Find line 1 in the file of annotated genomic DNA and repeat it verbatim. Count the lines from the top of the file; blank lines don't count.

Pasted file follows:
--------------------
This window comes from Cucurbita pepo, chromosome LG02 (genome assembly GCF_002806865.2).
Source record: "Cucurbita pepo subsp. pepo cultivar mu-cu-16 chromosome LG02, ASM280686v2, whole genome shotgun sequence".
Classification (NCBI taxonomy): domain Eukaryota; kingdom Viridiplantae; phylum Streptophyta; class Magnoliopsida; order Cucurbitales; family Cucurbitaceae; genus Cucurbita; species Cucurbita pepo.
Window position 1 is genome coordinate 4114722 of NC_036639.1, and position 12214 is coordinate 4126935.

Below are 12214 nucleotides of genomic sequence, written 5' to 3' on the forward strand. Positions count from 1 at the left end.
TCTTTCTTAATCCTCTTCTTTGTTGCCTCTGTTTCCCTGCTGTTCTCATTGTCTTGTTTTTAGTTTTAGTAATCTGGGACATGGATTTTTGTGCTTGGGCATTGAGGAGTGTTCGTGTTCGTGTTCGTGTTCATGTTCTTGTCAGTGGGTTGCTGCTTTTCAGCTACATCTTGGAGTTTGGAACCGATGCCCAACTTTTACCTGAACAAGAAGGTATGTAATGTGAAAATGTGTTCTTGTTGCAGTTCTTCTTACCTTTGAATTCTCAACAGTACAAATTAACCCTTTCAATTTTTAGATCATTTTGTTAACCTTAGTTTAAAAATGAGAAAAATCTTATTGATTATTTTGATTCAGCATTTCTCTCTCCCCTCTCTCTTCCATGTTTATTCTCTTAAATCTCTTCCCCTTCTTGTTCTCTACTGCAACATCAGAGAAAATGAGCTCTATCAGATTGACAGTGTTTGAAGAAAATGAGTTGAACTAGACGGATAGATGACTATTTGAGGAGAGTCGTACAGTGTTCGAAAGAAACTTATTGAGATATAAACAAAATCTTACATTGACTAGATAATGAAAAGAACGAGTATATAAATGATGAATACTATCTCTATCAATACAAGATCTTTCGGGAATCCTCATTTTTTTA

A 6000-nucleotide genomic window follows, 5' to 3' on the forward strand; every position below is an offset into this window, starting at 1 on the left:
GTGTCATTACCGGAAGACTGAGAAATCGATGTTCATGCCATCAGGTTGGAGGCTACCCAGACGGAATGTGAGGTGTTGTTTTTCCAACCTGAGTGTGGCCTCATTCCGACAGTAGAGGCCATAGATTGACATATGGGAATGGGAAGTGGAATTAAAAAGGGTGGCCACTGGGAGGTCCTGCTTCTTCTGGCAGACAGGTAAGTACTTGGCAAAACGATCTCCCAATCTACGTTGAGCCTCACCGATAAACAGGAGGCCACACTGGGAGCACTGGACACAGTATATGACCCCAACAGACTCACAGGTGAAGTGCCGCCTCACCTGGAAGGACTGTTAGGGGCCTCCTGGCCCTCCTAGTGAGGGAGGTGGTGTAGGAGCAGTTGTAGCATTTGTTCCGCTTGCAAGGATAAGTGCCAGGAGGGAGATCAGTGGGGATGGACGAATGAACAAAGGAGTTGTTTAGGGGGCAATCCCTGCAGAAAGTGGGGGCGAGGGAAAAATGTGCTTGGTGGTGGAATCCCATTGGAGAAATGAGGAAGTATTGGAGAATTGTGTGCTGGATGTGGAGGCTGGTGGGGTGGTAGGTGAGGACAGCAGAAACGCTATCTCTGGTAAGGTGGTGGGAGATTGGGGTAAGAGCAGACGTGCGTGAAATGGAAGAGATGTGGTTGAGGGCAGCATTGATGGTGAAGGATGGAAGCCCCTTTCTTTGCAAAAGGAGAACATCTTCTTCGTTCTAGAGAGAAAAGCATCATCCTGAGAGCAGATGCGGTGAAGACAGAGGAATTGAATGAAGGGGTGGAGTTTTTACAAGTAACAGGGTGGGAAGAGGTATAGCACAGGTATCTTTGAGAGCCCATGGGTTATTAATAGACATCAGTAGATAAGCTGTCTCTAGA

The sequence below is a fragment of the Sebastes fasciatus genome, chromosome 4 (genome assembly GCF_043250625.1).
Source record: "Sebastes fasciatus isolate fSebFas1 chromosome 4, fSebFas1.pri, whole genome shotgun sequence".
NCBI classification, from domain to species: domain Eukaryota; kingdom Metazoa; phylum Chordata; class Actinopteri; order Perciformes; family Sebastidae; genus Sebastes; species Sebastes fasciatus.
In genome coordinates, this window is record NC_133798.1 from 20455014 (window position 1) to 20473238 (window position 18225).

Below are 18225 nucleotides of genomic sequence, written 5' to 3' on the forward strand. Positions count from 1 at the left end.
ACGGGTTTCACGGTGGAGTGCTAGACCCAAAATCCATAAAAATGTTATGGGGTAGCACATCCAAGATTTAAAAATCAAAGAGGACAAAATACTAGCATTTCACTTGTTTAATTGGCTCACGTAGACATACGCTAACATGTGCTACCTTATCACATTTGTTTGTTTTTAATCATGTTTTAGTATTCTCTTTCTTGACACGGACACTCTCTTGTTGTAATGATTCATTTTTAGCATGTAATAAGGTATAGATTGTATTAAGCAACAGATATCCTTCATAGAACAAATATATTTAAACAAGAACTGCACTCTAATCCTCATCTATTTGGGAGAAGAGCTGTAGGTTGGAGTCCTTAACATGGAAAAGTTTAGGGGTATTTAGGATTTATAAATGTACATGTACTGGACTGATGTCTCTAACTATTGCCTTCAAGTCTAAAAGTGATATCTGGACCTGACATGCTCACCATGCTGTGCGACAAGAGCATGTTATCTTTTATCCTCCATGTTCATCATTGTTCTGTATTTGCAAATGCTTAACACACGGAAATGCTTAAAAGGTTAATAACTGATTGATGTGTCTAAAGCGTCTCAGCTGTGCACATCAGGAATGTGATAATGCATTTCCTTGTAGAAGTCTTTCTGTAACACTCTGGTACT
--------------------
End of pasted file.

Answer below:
This window comes from Cucurbita pepo, chromosome LG02 (genome assembly GCF_002806865.2).